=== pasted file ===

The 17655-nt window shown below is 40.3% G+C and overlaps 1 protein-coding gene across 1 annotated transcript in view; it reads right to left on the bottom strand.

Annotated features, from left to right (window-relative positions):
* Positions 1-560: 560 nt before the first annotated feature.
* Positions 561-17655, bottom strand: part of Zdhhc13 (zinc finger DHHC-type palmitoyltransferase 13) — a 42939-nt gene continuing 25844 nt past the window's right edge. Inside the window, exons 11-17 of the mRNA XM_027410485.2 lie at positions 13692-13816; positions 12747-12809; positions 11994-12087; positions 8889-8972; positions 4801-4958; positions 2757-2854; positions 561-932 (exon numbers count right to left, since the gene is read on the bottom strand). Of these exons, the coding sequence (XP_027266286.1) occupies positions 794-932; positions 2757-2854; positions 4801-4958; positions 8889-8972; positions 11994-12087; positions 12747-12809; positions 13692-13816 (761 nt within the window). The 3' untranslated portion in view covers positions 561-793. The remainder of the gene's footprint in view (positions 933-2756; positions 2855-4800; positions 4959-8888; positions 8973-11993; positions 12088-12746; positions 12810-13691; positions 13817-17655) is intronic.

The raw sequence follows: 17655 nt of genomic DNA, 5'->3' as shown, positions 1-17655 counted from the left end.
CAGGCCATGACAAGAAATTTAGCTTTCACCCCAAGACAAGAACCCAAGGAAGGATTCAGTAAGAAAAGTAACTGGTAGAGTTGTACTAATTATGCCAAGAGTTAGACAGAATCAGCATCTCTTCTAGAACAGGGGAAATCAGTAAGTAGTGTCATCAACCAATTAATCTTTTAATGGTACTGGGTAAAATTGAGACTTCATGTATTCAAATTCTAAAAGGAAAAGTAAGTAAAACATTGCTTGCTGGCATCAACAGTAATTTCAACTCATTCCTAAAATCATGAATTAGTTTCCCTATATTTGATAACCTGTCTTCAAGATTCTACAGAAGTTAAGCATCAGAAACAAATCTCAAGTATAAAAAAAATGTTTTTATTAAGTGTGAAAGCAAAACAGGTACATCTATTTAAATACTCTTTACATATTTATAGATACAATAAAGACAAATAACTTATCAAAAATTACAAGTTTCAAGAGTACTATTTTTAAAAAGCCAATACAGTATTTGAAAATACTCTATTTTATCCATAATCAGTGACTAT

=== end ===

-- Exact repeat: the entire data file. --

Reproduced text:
The 17655-nt window shown below is 40.3% G+C and overlaps 1 protein-coding gene across 1 annotated transcript in view; it reads right to left on the bottom strand.

Annotated features, from left to right (window-relative positions):
* Positions 1-560: 560 nt before the first annotated feature.
* Positions 561-17655, bottom strand: part of Zdhhc13 (zinc finger DHHC-type palmitoyltransferase 13) — a 42939-nt gene continuing 25844 nt past the window's right edge. Inside the window, exons 11-17 of the mRNA XM_027410485.2 lie at positions 13692-13816; positions 12747-12809; positions 11994-12087; positions 8889-8972; positions 4801-4958; positions 2757-2854; positions 561-932 (exon numbers count right to left, since the gene is read on the bottom strand). Of these exons, the coding sequence (XP_027266286.1) occupies positions 794-932; positions 2757-2854; positions 4801-4958; positions 8889-8972; positions 11994-12087; positions 12747-12809; positions 13692-13816 (761 nt within the window). The 3' untranslated portion in view covers positions 561-793. The remainder of the gene's footprint in view (positions 933-2756; positions 2855-4800; positions 4959-8888; positions 8973-11993; positions 12088-12746; positions 12810-13691; positions 13817-17655) is intronic.

The raw sequence follows: 17655 nt of genomic DNA, 5'->3' as shown, positions 1-17655 counted from the left end.
CAGGCCATGACAAGAAATTTAGCTTTCACCCCAAGACAAGAACCCAAGGAAGGATTCAGTAAGAAAAGTAACTGGTAGAGTTGTACTAATTATGCCAAGAGTTAGACAGAATCAGCATCTCTTCTAGAACAGGGGAAATCAGTAAGTAGTGTCATCAACCAATTAATCTTTTAATGGTACTGGGTAAAATTGAGACTTCATGTATTCAAATTCTAAAAGGAAAAGTAAGTAAAACATTGCTTGCTGGCATCAACAGTAATTTCAACTCATTCCTAAAATCATGAATTAGTTTCCCTATATTTGATAACCTGTCTTCAAGATTCTACAGAAGTTAAGCATCAGAAACAAATCTCAAGTATAAAAAAAATGTTTTTATTAAGTGTGAAAGCAAAACAGGTACATCTATTTAAATACTCTTTACATATTTATAGATACAATAAAGACAAATAACTTATCAAAAATTACAAGTTTCAAGAGTACTATTTTTAAAAAGCCAATACAGTATTTGAAAATACTCTATTTTATCCATAATCAGTGACTAT